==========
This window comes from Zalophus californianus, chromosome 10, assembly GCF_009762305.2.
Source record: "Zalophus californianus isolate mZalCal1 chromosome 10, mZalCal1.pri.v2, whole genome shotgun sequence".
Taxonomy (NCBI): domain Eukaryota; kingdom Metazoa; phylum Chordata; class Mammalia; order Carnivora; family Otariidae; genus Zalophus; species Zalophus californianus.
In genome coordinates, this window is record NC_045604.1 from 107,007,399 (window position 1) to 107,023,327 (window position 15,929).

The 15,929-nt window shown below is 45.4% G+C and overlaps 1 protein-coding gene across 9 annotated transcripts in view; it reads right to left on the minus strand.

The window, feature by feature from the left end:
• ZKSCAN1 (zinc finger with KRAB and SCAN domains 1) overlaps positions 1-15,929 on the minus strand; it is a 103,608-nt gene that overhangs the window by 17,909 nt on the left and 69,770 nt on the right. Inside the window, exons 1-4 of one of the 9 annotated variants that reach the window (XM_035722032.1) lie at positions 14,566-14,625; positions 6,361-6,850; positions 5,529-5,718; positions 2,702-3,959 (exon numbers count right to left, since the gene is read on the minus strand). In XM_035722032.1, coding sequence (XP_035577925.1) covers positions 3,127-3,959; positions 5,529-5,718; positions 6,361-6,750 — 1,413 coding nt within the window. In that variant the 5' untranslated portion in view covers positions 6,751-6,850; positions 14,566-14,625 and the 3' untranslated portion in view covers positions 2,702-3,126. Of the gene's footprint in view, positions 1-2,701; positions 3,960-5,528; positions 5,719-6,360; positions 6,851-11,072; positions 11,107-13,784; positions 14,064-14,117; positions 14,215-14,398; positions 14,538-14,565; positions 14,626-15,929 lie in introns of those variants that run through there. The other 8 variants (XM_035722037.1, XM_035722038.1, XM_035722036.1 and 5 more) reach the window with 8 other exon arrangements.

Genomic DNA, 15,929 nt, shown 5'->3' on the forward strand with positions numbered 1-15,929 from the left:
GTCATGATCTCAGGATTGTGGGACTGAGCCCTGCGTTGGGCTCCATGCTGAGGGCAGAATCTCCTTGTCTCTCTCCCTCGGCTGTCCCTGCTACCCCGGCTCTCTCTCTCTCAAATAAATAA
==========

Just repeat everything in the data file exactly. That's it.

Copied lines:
This window comes from Zalophus californianus, chromosome 10, assembly GCF_009762305.2.
Source record: "Zalophus californianus isolate mZalCal1 chromosome 10, mZalCal1.pri.v2, whole genome shotgun sequence".
Taxonomy (NCBI): domain Eukaryota; kingdom Metazoa; phylum Chordata; class Mammalia; order Carnivora; family Otariidae; genus Zalophus; species Zalophus californianus.
In genome coordinates, this window is record NC_045604.1 from 107,007,399 (window position 1) to 107,023,327 (window position 15,929).

The 15,929-nt window shown below is 45.4% G+C and overlaps 1 protein-coding gene across 9 annotated transcripts in view; it reads right to left on the minus strand.

The window, feature by feature from the left end:
• ZKSCAN1 (zinc finger with KRAB and SCAN domains 1) overlaps positions 1-15,929 on the minus strand; it is a 103,608-nt gene that overhangs the window by 17,909 nt on the left and 69,770 nt on the right. Inside the window, exons 1-4 of one of the 9 annotated variants that reach the window (XM_035722032.1) lie at positions 14,566-14,625; positions 6,361-6,850; positions 5,529-5,718; positions 2,702-3,959 (exon numbers count right to left, since the gene is read on the minus strand). In XM_035722032.1, coding sequence (XP_035577925.1) covers positions 3,127-3,959; positions 5,529-5,718; positions 6,361-6,750 — 1,413 coding nt within the window. In that variant the 5' untranslated portion in view covers positions 6,751-6,850; positions 14,566-14,625 and the 3' untranslated portion in view covers positions 2,702-3,126. Of the gene's footprint in view, positions 1-2,701; positions 3,960-5,528; positions 5,719-6,360; positions 6,851-11,072; positions 11,107-13,784; positions 14,064-14,117; positions 14,215-14,398; positions 14,538-14,565; positions 14,626-15,929 lie in introns of those variants that run through there. The other 8 variants (XM_035722037.1, XM_035722038.1, XM_035722036.1 and 5 more) reach the window with 8 other exon arrangements.

Genomic DNA, 15,929 nt, shown 5'->3' on the forward strand with positions numbered 1-15,929 from the left:
GTCATGATCTCAGGATTGTGGGACTGAGCCCTGCGTTGGGCTCCATGCTGAGGGCAGAATCTCCTTGTCTCTCTCCCTCGGCTGTCCCTGCTACCCCGGCTCTCTCTCTCTCAAATAAATAA